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There are times when a person is so gripped with helpless despair that they are lost within themselves. Ahmed Alhashimi, a proud man, looks at the small coffin, wrings his hands, stares at the ground and weeps.

Inside the bright white coffin is the body of his daughter, Sara. Watched by a small crowd of family members, charity workers, well-meaning locals and even council workers, her coffin is lowered into a grave.

Then, for 10 or 15 minutes, a group of mourners work hard to use shovels, and even bare hands, to fill the grave with earth.

The mound is patted down, a wooden marker put in place, with her name engraved upon it, and flowers are placed on the grave along with flowers, photos and – crushingly – a favourite soft toy.

Sara died after being crushed on an overcrowded migrant boat
Image:
Sara died after being crushed on an overcrowded migrant boat

Watched by a small crowd of family members, charity workers, well-meaning locals and even council workers, Sara's coffin was lowered into a grave
Image:
Watched by a small crowd of family members, charity workers, well-meaning locals and even council workers, Sara’s coffin was lowered into a grave

Sara was just seven years old when she died a fortnight ago, crushed on a horrendously overcrowded migrant boat that left shore with more than 100 people on board.

Four other people died that day, too. But it is the image of Sara – young, innocent and vulnerable – that lingers. The death of a child is chilling for anyone. For her family, it is devastating.

They want to remember her, to celebrate and mourn. And so it is that, as we stand next to the morgue where his daughter’s body rests, Ahmed actually wants to talk to me.

Sara's dad, Ahmed Alhashimi
Image:
Sara’s dad, Ahmed Alhashimi

He invites us to spend the day with him, travelling to the morgue in Lille where prayers are offered, and then to her burial.

“For all the sadness and sorrow, those final scenes of her life are ones that I will never forget,” he tells me, glassy-eyed.

“When she was taken out of the boat, those scenes I will never forget for the rest of my life.

“I lost my daughter. Every father who has a daughter, who knows the love you get from a daughter, can imagine the feeling they would suffer if they were to lose their daughter. For me – I am not imagining. I lost her for real.”

'She was like a butterfly, like a bird, she was everything to us', Sara's father said about his daughter.
Image:
‘She was like a butterfly, like a bird, she was everything to us’, Sara’s father said about his daughter

The story of cross-Channel migration is a long one, and it is pockmarked with victims. But Sara is unusual in this. Her parents were Iraqis, but they met in Belgium, where Sara was born while her parents lived in Antwerp.

The family spent some time in Finland, but then tried to make their lives in Sweden. Sara went to school there and learned the language.

Other members of her extended family had been given asylum in the country but, for some reason, Ahmed’s immediate family were denied that status.

They feared being deported back to Iraq and so, instead, decided to try to reach the United Kingdom.

“We were in Sweden for seven years and we did not even think of leaving” Ahmed tells me. “Our children would go to school and live their normal lives. But when we were obliged to leave Sweden, when we received the deportation letter, I was left with no alternative.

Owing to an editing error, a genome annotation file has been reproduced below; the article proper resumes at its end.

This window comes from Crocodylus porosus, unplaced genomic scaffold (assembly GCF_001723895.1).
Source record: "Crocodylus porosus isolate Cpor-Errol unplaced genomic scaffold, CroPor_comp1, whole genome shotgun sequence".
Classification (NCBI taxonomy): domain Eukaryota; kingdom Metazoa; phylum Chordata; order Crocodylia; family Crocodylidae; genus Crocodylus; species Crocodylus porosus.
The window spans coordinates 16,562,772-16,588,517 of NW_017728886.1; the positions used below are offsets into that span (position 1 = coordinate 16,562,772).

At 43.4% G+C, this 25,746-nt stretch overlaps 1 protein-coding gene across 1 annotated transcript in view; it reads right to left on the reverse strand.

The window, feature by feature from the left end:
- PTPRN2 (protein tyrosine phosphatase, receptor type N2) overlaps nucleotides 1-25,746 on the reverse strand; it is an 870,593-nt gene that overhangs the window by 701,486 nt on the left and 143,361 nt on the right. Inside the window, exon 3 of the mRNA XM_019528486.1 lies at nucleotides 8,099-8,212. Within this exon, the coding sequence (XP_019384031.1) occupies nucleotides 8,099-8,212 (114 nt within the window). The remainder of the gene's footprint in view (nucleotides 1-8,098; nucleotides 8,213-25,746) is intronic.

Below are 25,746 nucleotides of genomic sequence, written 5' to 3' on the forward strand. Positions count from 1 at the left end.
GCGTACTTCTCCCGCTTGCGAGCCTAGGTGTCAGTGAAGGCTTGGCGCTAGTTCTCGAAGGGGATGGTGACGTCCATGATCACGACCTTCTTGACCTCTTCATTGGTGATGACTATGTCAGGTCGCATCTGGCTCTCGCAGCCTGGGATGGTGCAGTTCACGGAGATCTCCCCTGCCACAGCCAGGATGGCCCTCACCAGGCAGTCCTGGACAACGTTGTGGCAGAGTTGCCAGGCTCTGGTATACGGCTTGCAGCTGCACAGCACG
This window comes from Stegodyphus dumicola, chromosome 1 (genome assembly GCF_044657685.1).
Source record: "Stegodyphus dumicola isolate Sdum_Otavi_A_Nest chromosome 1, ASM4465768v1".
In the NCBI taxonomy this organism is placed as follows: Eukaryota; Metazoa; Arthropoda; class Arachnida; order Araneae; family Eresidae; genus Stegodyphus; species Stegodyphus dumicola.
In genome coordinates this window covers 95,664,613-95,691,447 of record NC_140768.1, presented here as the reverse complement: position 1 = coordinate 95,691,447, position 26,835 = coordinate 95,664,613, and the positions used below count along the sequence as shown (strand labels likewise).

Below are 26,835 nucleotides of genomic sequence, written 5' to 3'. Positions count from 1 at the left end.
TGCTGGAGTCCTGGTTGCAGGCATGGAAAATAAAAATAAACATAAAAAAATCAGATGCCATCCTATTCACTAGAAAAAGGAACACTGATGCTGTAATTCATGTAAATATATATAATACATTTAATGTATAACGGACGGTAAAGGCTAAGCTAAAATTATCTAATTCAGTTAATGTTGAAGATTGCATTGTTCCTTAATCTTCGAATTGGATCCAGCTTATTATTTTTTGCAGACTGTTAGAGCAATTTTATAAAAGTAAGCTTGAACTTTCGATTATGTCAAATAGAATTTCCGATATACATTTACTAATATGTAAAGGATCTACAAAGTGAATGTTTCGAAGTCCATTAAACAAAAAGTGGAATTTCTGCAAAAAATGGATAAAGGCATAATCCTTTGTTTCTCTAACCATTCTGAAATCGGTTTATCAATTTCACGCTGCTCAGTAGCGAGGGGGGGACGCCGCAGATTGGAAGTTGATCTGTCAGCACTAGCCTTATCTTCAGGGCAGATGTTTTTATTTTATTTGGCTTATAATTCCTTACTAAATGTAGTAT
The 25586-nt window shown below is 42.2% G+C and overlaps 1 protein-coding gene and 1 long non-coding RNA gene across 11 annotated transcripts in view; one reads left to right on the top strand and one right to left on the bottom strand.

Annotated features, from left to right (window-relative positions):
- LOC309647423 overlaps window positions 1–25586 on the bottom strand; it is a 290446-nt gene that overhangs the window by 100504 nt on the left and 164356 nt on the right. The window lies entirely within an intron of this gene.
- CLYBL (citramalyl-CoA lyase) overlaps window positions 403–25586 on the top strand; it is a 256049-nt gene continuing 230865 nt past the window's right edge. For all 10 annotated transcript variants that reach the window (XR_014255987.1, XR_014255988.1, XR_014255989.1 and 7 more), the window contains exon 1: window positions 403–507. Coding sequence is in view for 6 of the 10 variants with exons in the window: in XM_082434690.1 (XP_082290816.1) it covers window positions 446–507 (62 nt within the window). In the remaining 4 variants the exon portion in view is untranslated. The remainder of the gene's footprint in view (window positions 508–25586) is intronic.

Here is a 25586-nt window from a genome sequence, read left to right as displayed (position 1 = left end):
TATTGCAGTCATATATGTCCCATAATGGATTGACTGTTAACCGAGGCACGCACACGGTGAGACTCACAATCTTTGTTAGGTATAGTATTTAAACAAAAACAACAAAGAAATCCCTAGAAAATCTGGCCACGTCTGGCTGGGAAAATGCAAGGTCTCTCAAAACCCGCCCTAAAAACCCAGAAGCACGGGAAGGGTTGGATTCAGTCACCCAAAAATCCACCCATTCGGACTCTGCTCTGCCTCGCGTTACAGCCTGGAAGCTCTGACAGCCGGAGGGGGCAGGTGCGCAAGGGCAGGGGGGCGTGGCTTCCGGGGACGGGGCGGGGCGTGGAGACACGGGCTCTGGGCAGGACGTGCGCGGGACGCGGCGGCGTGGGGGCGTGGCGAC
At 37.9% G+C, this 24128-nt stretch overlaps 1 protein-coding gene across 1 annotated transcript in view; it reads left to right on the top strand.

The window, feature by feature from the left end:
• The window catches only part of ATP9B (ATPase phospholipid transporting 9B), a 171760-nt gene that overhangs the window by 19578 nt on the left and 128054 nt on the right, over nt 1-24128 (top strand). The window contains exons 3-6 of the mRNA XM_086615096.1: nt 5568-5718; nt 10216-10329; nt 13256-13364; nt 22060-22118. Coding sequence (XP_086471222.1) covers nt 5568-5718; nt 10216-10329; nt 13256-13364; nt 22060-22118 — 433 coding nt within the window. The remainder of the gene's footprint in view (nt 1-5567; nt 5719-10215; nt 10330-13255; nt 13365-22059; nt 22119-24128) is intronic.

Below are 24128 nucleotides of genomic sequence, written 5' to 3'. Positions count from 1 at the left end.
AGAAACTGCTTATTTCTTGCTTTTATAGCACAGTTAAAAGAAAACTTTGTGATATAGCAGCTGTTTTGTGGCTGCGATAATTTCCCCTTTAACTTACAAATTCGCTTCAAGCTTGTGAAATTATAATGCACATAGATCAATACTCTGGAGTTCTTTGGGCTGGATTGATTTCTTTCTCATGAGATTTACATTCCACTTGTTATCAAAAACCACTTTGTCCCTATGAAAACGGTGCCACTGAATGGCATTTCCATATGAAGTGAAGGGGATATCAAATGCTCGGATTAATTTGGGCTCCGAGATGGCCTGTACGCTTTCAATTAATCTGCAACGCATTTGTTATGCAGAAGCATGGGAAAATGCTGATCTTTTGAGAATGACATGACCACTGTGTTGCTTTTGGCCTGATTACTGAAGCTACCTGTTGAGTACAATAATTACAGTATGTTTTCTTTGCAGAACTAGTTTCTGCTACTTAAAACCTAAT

“I had no choice,” Ahmed says. “I wanted to protect her life, I wanted her to have a future, a life with dignity like other children, but I could not. Everything went against me.

“The Swedish government, and the immigration officials, are the reason behind the tragedy we suffered. We are talking about children, who were born here in Europe. How could you send them to Iraq?”

I wonder whether he has thought of the future, of what would happen to his family now. Does he still hope to cross the Channel?

Ahmed shakes his head. “Of course not, of course not,” he says, gently. “I do not think of that any more, just the thought of that hurts me.

“I lost my child, I lost my daughter. She was like a butterfly, like a bird, she was everything to us, the light in our home, our source of laughter, she was everything. I lost her and I do not want to lose her brothers.”

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He says the boat on which they were travelling was packed, but safe until it was boarded by a rival group of migrants.

“They attacked us,” he tells me. “The water was only a metre deep but there was chaos. That’s when people suffocated.”

His hope now is that the British government will see his pain, feel his loss, and offer hope.

“I call on the British people and the government to help me reach Britain legally. I don’t want assistance. I can work, so can my wife. I just want security and safety for my children. That is all.”

Sara lies now under the shade of a tree in Lille’s cemetery. A girl born in Belgium, to Iraqi parents, who grew up in Sweden and was bound for Britain – now laid to rest in northern France.

It is an awful reminder that there is nothing simple about the challenge of migration. The questions are profound, and the tentacles spread far. And it is also a dire warning – this has been a record year for crossings, and for deaths.

So far this year, I have already been to the funerals of two seven-year-old girls who died trying to cross the Channel on a small boat. There will, inevitably, be another tragedy. The only question is when.

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Zelenskyy calls on Biden and Xi to join Ukraine peace summit

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Zelenskyy calls on Biden and Xi to join Ukraine peace summit

President Volodymyr Zelenskyy has directly called on his US and Chinese counterparts to join his latest summit for peace in Ukraine.

Speaking from Kharkiv in northeastern Ukraine on Friday, Mr Zelenskyy announced a “global peace summit”, co-hosted by Switzerland, starting on 15 June.

He claimed 80 countries have already confirmed their attendance.

But he said: “I am appealing to the global leaders of the world who are still outside the global efforts of the global peace summit.